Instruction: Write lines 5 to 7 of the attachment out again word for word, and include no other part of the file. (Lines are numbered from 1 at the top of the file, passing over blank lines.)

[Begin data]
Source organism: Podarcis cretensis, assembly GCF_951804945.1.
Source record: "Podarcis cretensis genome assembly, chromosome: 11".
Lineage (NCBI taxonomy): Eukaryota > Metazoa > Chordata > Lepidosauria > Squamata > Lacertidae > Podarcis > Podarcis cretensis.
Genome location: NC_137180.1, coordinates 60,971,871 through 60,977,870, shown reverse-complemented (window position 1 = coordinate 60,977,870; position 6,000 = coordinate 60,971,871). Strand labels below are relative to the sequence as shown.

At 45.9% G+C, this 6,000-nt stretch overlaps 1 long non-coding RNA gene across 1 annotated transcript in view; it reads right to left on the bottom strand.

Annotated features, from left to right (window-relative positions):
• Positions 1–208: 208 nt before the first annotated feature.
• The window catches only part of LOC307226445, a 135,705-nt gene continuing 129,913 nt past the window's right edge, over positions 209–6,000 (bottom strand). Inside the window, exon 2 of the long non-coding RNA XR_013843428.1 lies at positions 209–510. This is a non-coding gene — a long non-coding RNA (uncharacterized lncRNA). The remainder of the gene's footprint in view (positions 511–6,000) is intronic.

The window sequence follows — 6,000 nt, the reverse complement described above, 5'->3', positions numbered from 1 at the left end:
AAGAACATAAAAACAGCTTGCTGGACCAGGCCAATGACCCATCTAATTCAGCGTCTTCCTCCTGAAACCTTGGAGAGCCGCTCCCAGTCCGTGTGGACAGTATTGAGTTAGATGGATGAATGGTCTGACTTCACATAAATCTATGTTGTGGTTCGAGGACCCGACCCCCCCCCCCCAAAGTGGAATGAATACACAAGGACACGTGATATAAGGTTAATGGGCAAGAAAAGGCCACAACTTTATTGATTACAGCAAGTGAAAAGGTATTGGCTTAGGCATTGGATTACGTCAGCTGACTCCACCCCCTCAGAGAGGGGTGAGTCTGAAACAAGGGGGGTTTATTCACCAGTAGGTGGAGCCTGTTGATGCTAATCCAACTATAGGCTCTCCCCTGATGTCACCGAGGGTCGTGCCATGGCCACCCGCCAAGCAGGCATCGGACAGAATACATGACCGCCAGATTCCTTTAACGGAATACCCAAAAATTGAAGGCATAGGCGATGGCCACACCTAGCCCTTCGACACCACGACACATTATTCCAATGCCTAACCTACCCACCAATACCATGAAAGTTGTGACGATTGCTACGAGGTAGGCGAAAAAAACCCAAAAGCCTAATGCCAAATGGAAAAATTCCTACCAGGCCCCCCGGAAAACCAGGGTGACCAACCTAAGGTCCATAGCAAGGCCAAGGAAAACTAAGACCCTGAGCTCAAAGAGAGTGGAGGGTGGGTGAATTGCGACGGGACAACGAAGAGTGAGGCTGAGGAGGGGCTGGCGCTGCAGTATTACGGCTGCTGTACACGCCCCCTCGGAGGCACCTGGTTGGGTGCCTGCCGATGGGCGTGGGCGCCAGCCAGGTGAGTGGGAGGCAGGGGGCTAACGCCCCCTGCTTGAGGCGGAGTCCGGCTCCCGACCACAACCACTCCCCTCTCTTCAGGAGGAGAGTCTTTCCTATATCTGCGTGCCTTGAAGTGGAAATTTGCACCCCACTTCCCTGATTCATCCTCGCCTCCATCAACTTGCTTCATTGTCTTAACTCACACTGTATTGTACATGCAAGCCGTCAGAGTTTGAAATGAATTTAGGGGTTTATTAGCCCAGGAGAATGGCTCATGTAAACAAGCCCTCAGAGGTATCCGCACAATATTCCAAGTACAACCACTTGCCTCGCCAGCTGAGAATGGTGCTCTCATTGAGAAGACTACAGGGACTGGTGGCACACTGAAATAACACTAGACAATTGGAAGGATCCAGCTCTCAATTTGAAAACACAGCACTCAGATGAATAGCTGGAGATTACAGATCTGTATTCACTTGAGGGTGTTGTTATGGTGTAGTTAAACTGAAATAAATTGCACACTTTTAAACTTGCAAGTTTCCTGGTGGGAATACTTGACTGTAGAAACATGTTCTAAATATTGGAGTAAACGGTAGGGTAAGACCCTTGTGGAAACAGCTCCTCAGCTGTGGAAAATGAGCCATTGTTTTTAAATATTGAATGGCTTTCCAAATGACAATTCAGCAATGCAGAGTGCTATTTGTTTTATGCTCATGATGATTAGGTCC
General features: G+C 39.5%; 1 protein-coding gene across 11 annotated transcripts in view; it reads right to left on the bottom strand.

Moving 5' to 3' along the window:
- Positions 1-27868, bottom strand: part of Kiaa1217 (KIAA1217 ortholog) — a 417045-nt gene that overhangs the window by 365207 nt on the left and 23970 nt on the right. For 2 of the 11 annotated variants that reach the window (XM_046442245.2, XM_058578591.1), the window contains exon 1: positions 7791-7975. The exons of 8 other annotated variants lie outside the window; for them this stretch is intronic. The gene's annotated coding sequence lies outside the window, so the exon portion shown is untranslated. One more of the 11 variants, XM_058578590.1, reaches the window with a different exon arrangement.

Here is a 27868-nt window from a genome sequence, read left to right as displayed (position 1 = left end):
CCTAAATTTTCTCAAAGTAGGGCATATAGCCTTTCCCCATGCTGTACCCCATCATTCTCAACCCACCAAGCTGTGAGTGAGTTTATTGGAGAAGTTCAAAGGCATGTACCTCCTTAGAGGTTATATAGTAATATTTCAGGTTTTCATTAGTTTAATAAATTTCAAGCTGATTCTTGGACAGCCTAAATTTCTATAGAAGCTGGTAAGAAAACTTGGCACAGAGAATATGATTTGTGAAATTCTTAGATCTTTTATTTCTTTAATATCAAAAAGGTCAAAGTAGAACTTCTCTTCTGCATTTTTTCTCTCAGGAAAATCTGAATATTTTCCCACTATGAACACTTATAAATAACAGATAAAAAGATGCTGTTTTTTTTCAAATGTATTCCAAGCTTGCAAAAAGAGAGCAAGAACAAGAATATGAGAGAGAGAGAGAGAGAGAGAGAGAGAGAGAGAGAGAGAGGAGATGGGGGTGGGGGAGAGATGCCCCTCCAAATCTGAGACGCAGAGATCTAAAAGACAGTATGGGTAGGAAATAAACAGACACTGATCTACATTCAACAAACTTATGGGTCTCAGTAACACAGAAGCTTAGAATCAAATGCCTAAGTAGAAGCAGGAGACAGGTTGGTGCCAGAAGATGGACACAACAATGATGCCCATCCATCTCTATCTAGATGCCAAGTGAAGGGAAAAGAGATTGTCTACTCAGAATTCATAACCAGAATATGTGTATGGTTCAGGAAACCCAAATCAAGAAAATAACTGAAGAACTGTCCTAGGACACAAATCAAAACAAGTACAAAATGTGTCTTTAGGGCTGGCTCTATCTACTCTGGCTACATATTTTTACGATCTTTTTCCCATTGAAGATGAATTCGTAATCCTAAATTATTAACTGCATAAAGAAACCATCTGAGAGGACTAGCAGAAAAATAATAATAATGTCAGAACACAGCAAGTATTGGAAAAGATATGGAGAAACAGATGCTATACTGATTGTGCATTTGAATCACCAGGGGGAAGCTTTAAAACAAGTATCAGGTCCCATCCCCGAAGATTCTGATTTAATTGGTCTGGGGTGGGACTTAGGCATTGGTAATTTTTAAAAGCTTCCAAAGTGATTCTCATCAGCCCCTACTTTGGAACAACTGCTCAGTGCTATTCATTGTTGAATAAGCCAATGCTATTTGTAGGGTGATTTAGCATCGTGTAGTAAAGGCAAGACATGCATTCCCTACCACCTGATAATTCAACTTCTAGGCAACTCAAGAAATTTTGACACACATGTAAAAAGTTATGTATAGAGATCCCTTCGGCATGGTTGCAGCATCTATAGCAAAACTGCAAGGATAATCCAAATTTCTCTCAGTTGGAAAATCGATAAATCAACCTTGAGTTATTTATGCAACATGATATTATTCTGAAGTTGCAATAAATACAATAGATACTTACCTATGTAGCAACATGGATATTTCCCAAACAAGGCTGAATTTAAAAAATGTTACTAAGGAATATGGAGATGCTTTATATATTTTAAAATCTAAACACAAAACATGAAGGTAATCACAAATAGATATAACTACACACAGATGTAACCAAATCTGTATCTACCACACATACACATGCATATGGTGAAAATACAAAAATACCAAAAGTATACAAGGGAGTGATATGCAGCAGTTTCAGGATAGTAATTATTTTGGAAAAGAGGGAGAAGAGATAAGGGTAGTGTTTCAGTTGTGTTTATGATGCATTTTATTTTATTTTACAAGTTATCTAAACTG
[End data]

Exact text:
At 45.9% G+C, this 6,000-nt stretch overlaps 1 long non-coding RNA gene across 1 annotated transcript in view; it reads right to left on the bottom strand.

Annotated features, from left to right (window-relative positions):
• Positions 1–208: 208 nt before the first annotated feature.